By Barrett Seaman—
As of April 1st, it is legal in New York State for adults 21 and over to possess or ingest cannabis products (up to three ounces of marijuana or 24 grams of concentrated cannabis oil). In theory smoking a joint is legal anywhere it is legal to smoke a cigarette. That said, there remain many questions that will need to be answered before there is clarity on who can sell it, where and how exactly it can be consumed and what controls individual villages will have over its presence in their community.
Boards of Trustees and Village Administrators in the rivertowns are only just beginning to consider these issues. Administrations in Sleepy Hollow, Irvington and Dobbs Ferry are confident that their current prohibitions on smoking tobacco products in parks and other public places already cover cannabis. In Tarrytown, trustees feel a need to mention marijuana specifically in spelling out their smoking bans. At their May 17 meeting, Trustees passed an amendment to the existing ban on smoking in village parks to include weed as well as vaping.
Where there remains indecision in Tarrytown, however, is on the question whether to extend the ban to public parking lots, a number of which are adjacent to both the waterfront Losee and Pierson Parks and to the Metro North train station. Technically speaking, those lots are zoned as parkland and in many cases are treated as such by residents. The lots next to Losee Park have been the site of several organized rallies in recent years as well as for regular informal evening gatherings. Trustee Doug Zollo, quoting village police, argued that allowing marijuana consumption would only encourage more congregating. Village Administrator Rich Slingerland observed that these areas were intended to be parking lots, “not places of public assembly.”
A motion to extend the ban to the lots was tabled on a 5-2 vote, but it will be revisited in coming meetings.
Mike Love, owner of Main Street’s Coffee Labs, called into the trustee meeting to assert that the land underneath the Washington Irving Boat Club west of the Metro North tracks was village property and only leased to the club and adjoining restaurants. He asked whether that meant that boaters and restaurant patrons there could be arrested for smoking pot.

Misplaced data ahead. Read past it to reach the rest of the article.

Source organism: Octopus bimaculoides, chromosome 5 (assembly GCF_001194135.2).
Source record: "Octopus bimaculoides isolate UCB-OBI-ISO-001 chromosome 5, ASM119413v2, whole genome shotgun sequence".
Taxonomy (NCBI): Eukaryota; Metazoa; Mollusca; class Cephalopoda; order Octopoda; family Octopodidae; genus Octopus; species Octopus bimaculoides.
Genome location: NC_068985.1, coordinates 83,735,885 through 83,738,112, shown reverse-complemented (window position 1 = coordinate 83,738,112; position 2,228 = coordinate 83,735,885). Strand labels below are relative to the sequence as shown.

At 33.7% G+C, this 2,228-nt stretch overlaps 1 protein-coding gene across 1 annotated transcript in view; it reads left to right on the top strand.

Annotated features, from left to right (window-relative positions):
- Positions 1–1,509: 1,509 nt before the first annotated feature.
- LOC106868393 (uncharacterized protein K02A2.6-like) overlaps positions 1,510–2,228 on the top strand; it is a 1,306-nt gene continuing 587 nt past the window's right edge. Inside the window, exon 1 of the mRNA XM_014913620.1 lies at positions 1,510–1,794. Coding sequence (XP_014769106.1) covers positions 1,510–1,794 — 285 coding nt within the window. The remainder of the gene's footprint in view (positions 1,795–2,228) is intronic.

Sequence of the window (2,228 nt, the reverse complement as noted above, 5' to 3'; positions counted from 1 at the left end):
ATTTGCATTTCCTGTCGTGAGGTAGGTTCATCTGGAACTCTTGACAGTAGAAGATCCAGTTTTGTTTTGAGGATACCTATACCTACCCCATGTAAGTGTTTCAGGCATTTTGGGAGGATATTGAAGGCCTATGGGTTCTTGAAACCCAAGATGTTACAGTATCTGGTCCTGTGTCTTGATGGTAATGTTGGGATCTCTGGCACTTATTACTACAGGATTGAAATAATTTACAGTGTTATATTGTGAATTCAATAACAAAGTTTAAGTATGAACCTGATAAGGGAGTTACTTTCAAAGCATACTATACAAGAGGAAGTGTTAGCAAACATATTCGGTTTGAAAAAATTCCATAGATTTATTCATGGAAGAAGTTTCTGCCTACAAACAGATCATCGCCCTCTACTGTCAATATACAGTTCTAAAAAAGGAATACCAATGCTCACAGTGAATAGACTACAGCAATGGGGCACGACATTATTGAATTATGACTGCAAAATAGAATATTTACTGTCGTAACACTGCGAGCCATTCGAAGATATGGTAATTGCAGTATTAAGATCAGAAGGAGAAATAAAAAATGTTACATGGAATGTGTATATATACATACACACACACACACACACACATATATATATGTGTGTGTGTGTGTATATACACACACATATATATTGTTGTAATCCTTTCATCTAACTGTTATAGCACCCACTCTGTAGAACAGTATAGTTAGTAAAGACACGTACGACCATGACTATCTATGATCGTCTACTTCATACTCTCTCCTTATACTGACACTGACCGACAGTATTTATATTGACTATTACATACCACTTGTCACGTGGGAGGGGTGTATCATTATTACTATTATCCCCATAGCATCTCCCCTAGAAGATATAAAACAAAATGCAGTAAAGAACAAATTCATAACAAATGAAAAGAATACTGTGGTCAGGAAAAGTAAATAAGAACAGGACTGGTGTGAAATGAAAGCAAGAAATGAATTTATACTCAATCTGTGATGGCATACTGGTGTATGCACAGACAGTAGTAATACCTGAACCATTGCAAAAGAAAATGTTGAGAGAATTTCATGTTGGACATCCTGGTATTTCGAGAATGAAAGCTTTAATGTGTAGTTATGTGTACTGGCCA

Another caller, attorney Ronald Steinvurzel, posed a threshold question that will occupy village leaders in the months to come: “If you are disincentivizing [people] from smoking in parks and parking lots, where are you incentivizing them to do so?”
In Irvington, the Village Board has already begun to wrestle with that and other questions in advance of several future deadlines for local decisions on cannabis use and sale. At their May 26th meeting, trustees heard a tutorial on their options from Village Attorney Marianne Stecich. Among her key points:
In addition to possessing up to three ounces (or 24 grams of oil), adults will be allowed to grow six plants (12 per couple)—but not until 2024.
Smoking weed in public spaces, like parks, is clearly not permitted. Conversely, smoking in the privacy of residents’ homes is clearly legal for adults. Smoking on sidewalks? Not clear. Some municipalities, including Great Neck on Long Island, have gone the extra step by explicitly banning sidewalk use.
The state will deliver licenses for cannabis delivery services—including home delivery—and local governments cannot block them from operation in their jurisdiction.
All services, including dispensaries and pot bars, will require licenses, and while individual villages can enact restrictions on how they operate, they cannot render the business impracticable.
Alcohol cannot be consumed where cannabis is sold, but there is no limit on what else (including food) could be sold there.
Opt-in or Opt-out?
Village boards can opt out of hosting dispensaries or marijuana bars, but they must declare their intention to do so by the end of this year; the last meeting at which Irvington trustees can do that is December 20th. They may choose to put a referendum on the November ballot, but if they do, the Board of Elections has to know by August 1st.
If a local government chooses to opt out, they may later reverse that. One way would be through a referendum generated by a citizens’ petition. That would require the signatures of 20% of registered voters. If voters then override the opt-out decision, the issue is out of the hands of the Board.
One reason to opt in is the prospect of tax revenue. The state has placed a 13% tax on cannabis products, but Albany has given itself nine of those 13 percentage points. One percent will go to Westchester County, leaving three percent for either the village or the Town of Greenburgh. According to Stecich, Greenburgh hasn’t decided whether it wants in; if yes, then Town and village will have to negotiate a split. The bottom line: not much there.
Having heard their choices, Mayor Brian Smith and other Trustees opined that taking the opt-out position seemed the more prudent. “The way it’s set up pushes you towards opt-out,” said Smith. If Trustees say no,” reasoned Trustee Janice Silverberg, ”we’re not saying no forever.”
In the coming weeks, each of the rivertown village boards will be facing these same decisions. Meanwhile, residents—and local police departments—will have to make decisions on the fly as to what is acceptable weed consumption and what is not.